Address by Deputy Governor Stefan Gerlach to ZinsFORUM, Frankfurt

08 December 2011 Speech

'Ireland's Road Out of the Crisis'

1. Introductory remarks
Ladies and gentlemen, first I would like to begin by thanking the organisers for the invitation to speak here at this conference today.

From all the available evidence, it is clear that the global economy is experiencing a period of unprecedented economic and financial instability. Risks have increased substantially in recent months. The crisis, and not just here in Europe, has entered a new and dangerous phase. Against this background, the a priori expectation would have been that a country with its own considerable banking and fiscal difficulties, and one that was already in an external assistance programme, would see its situation worsen. However, that is not what has happened to Ireland. While market sentiment still remains fragile, and even allowing for the recent reversal in Irish bond yields, there has been an improvement in market perceptions of the risks associated with the Irish sovereign and the domestic banking sector since the summer. Notably, Ireland has also received favourable comment in some official circles, being referred to as an example, and even a role model, in terms of implementing a programme of adjustment.

While these are welcome developments, they largely reflect the fact that, to date, Ireland is performing well under the terms of the adjustment programme. This is good, but there are no grounds for complacency. Ireland is a small and very open economy and, more than most, it is subject to the fluctuations of the international economy. More immediately, the recent rise in Irish bond yields is a reminder that market perceptions are volatile and can change quickly. So, while good progress is being made in returning the economy, the public finances and the banking system to a sustainable path, much still remains to be done. As it has been to date, the adjustment must continue to be comprehensive, convincing and transparent if it is to deliver lasting success.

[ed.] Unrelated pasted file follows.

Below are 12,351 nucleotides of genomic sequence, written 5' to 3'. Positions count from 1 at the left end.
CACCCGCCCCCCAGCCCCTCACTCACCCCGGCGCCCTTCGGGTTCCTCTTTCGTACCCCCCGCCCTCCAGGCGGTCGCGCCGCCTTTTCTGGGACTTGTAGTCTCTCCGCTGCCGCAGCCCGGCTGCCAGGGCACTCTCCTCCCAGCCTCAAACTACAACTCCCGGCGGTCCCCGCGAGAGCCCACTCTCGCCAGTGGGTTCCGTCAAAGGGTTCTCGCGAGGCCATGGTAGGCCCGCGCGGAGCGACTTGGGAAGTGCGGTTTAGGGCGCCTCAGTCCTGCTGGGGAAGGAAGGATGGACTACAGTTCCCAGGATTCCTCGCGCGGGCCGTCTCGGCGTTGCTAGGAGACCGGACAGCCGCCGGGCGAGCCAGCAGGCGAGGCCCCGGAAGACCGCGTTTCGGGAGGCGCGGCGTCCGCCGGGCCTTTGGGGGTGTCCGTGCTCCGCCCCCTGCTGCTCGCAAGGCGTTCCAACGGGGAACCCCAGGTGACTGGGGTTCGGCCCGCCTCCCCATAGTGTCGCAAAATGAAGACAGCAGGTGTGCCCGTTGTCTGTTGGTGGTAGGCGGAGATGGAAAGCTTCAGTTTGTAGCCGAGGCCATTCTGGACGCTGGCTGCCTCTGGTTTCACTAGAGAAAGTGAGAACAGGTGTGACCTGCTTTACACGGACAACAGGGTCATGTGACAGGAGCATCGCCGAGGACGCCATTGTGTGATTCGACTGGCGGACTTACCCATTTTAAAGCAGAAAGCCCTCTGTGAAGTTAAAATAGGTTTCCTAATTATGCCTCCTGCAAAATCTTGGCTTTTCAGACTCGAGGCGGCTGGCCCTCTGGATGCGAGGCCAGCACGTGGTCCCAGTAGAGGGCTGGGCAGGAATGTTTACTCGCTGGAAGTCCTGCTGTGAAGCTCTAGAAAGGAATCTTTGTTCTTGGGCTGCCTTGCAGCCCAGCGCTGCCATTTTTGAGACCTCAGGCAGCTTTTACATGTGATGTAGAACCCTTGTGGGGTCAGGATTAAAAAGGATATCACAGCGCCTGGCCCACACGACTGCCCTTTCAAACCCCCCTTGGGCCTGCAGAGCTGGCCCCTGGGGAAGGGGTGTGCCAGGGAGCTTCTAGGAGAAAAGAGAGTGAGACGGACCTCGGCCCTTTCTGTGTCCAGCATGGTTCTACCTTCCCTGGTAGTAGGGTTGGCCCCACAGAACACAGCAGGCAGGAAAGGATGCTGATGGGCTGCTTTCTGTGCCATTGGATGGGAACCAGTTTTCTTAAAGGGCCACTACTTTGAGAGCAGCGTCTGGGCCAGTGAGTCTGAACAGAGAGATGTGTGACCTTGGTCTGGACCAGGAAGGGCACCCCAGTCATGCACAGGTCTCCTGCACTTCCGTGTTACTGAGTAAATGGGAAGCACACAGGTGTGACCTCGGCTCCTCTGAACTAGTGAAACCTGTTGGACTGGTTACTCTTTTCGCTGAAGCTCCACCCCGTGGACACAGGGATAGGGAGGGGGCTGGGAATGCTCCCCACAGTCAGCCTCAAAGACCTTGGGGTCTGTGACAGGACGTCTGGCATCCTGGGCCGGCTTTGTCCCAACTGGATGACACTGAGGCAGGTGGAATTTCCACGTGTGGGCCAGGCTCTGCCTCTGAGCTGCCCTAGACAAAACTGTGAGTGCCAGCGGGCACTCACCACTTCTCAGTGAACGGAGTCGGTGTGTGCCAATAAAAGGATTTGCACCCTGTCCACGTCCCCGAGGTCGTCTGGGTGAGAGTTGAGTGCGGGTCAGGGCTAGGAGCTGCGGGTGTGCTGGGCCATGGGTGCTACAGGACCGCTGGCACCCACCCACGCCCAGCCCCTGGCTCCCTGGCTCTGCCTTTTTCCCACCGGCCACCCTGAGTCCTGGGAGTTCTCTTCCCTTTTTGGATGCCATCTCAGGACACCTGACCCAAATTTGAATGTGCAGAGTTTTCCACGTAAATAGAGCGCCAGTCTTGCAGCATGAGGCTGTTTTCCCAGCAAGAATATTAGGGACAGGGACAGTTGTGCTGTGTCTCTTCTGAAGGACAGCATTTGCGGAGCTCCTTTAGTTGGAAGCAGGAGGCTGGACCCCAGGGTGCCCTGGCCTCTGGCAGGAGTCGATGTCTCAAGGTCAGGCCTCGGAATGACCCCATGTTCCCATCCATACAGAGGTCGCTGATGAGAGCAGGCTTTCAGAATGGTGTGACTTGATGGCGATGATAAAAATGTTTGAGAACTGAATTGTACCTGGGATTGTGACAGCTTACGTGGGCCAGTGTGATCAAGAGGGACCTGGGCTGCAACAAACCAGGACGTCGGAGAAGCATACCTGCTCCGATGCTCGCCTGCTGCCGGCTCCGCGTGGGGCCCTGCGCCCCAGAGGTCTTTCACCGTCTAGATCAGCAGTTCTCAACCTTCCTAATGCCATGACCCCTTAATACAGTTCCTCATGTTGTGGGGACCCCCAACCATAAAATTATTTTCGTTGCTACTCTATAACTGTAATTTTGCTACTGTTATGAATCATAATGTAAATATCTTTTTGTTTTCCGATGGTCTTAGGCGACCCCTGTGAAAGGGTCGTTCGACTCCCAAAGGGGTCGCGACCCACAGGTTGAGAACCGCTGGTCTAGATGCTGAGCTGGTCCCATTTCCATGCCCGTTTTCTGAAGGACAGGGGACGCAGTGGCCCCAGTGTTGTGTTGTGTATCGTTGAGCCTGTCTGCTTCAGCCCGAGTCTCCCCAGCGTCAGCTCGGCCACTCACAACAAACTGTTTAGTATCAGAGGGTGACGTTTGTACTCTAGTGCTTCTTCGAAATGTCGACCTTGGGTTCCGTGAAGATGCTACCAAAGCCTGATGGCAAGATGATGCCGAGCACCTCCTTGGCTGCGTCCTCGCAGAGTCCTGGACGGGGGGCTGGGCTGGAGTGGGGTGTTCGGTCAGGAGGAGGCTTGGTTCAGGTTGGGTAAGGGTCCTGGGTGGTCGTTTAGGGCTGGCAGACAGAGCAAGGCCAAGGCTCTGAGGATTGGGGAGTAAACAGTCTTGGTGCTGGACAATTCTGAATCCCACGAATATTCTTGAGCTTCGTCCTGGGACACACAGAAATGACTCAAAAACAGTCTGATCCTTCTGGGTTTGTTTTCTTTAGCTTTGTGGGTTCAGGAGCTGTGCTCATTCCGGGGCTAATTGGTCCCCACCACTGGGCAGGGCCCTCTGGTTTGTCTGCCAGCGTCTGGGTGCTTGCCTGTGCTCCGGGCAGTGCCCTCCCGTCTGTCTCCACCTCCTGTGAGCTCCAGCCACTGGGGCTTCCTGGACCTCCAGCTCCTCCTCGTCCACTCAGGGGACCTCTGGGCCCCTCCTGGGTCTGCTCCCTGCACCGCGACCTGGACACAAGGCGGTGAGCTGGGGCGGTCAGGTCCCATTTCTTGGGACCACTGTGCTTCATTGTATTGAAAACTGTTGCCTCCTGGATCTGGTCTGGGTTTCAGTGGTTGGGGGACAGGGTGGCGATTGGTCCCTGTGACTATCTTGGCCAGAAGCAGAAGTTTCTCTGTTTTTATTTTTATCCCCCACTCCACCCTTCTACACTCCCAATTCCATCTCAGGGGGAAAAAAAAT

Having said this, as it is around one year on from Ireland’s entry into an external assistance programme, it is probably timely to give an account of how Ireland is charting a path out of the crisis and what its progress has been. It will become apparent from this account that Ireland’s adjustment began well before its entry into the EU-IMF programme and that many of the elements of that programme were already in place before Ireland had to turn to the Troika. What involvement with the external partners has provided are the invaluable funds needed both to keep the government and the banks financed and to implement the programme of fiscal, banking and structural adjustment over a reasonable time frame, as well as welcome external discipline and oversight.

2. Some background
To begin, it is useful to go back in time and recall a little of Ireland’s recent economic history in order to understand how the country found itself in the difficult situation it has faced in recent years and to provide a context for explaining the approach taken to managing the crisis.